Ex-GI charged with trying to aid Somalia’s Shabab

Laura Rozen
The Envoy

A former U.S. Army veteran who had done earlier tours in Iraq and South Korea faced charges Monday that he had tried to enlist with Somalia's al-Shabab terrorist group. Craig Benedict Baxam, a 24-year-old Army vet trained in intelligence and cryptology, allegedly flew to Africa to join up with al-Shabab and provide the group with material support, according to the charges filed against him in a Greenbelt, Md., courtroom.

Baxam had been "surfing the Internet from his Army base in South Korea last summer when he came across an Islamic religious website," the Baltimore Sun's Matthew Hay Brown reported Tuesday. Baxam--who comes from Laurel, Md.--returned to his home state after he'd secretly converted to Islam at the end of his deployment in South Korea. At that point, Brown writes, he "began to make plans to live out his life in a land governed by Sharia law. He would never make it."

Late last month, Baxam cashed in his $3500 Army retirement savings and bought a plane ticket to Kenya. Soon after his arrival, he was pulled off a bus near Mombasa after a seat-mate had inquired about his plans. Kenyan police turned over Baxam to the FBI office in Nairobi, and he "was arrested upon his return to Maryland last week," Brown wrote.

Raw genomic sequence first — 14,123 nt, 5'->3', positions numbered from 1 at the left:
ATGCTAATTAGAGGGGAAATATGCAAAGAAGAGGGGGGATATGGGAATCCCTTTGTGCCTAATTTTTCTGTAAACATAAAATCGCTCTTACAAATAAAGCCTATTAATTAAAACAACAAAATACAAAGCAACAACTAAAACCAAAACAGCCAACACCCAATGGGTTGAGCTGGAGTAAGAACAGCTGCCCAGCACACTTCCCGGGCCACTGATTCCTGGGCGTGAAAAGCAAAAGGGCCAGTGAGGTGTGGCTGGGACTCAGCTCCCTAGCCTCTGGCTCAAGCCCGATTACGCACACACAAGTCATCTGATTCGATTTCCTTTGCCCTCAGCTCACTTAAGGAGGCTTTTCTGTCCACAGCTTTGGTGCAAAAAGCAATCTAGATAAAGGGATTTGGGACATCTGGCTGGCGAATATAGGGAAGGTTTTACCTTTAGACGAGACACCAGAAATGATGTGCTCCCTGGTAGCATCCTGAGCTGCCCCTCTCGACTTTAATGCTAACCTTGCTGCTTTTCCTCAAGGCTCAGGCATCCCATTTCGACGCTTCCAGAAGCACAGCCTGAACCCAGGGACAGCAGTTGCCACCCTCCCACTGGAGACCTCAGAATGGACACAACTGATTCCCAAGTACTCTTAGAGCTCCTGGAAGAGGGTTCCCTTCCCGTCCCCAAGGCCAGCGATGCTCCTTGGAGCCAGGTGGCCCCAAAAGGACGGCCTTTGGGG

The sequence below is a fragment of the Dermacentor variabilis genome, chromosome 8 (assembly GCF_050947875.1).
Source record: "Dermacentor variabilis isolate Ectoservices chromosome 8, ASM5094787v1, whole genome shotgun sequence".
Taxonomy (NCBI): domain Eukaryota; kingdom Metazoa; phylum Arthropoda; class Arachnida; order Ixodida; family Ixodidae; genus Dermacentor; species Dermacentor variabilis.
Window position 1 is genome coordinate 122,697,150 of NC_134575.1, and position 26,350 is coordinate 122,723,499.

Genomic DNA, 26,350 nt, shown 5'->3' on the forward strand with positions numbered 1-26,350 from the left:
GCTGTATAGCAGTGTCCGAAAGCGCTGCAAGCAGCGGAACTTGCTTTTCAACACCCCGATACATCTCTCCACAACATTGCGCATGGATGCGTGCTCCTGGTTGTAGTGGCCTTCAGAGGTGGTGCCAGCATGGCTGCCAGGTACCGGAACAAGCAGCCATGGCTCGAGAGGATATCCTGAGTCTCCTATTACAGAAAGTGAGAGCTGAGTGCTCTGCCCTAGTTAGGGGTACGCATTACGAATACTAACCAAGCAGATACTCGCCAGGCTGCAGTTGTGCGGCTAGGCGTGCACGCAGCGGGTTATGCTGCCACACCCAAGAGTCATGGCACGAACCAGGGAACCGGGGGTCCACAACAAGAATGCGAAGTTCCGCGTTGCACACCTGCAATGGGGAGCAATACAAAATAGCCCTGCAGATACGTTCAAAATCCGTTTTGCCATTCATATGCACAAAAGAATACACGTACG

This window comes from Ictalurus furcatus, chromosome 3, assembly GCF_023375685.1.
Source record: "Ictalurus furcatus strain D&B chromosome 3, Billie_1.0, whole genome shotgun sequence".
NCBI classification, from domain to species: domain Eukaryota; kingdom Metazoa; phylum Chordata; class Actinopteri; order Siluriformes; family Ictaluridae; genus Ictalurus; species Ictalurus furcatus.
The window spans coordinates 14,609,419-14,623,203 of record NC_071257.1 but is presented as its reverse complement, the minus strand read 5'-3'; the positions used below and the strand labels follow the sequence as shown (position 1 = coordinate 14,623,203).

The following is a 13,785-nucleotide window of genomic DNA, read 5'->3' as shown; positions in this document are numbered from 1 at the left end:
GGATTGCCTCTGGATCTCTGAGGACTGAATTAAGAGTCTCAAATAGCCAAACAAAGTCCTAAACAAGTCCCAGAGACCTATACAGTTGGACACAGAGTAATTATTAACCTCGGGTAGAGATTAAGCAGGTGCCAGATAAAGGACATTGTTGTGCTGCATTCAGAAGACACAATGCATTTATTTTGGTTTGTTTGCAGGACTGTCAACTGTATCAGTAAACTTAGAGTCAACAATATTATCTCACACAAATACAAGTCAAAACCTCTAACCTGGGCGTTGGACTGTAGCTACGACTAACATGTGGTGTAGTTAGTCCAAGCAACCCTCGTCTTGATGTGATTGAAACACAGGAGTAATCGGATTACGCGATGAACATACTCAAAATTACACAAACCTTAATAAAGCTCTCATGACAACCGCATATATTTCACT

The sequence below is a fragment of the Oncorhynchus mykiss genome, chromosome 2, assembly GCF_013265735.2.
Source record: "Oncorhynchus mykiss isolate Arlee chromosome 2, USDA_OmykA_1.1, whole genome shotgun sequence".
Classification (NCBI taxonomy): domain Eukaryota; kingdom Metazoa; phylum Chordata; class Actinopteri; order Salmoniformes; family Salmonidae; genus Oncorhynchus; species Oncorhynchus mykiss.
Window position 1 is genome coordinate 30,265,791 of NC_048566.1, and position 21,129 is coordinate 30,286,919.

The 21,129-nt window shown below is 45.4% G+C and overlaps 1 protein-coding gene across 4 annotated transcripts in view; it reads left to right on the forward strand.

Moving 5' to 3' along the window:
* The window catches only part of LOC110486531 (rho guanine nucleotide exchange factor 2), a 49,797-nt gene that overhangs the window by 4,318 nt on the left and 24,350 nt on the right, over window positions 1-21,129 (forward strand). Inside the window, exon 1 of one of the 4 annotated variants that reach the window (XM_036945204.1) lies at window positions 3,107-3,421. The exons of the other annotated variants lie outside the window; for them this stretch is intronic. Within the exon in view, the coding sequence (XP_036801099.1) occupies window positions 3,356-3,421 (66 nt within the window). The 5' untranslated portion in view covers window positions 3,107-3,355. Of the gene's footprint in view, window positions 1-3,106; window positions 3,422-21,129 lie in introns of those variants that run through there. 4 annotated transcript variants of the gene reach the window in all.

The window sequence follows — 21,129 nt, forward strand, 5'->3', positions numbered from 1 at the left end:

"In an affidavit filed earlier Monday, FBI Special Agent John B. Phillips III said Baxam considered it his duty to undertake his hijra, or migration to a Muslim land," Brown wrote. "Phillips said Baxam was carrying between $600 and $700 when he was pulled off a bus and arrested outside Mombasa, Kenya. He said Baxam planned to offer the money to al-Shabaab, to join the group and to take up arms to defend it from the United States, if necessary."

Baxam, a 2005 graduate of Laurel High School, "joined the Army in 2007 and completed eight months of advanced training in cryptology and intelligence at Goodfellow Air Force Base in Texas," Brown wrote. He deployed to Iraq in 2008, and to South Korea in 2010 for a one-year tour.

It was in Korea only "days before his separation from the Army" that Baxam secretly converted to Islam, Brown wrote. "He was afraid to search for al-Shabaab from his home computer, Phillips said, 'because he is aware of the capabilities of the United States government,' " Brown wrote. Before heading to Baltimore airport Dec. 20, Baxam destroyed his computer, Phillips said.

At his arraignment hearing Monday, Baxam, dressed in a "white robe, a thick black beard and sandals," replied "yes" to the judge's questions whether he understood the charge against him, Brown said. He could face a maximum sentence of 15 years.

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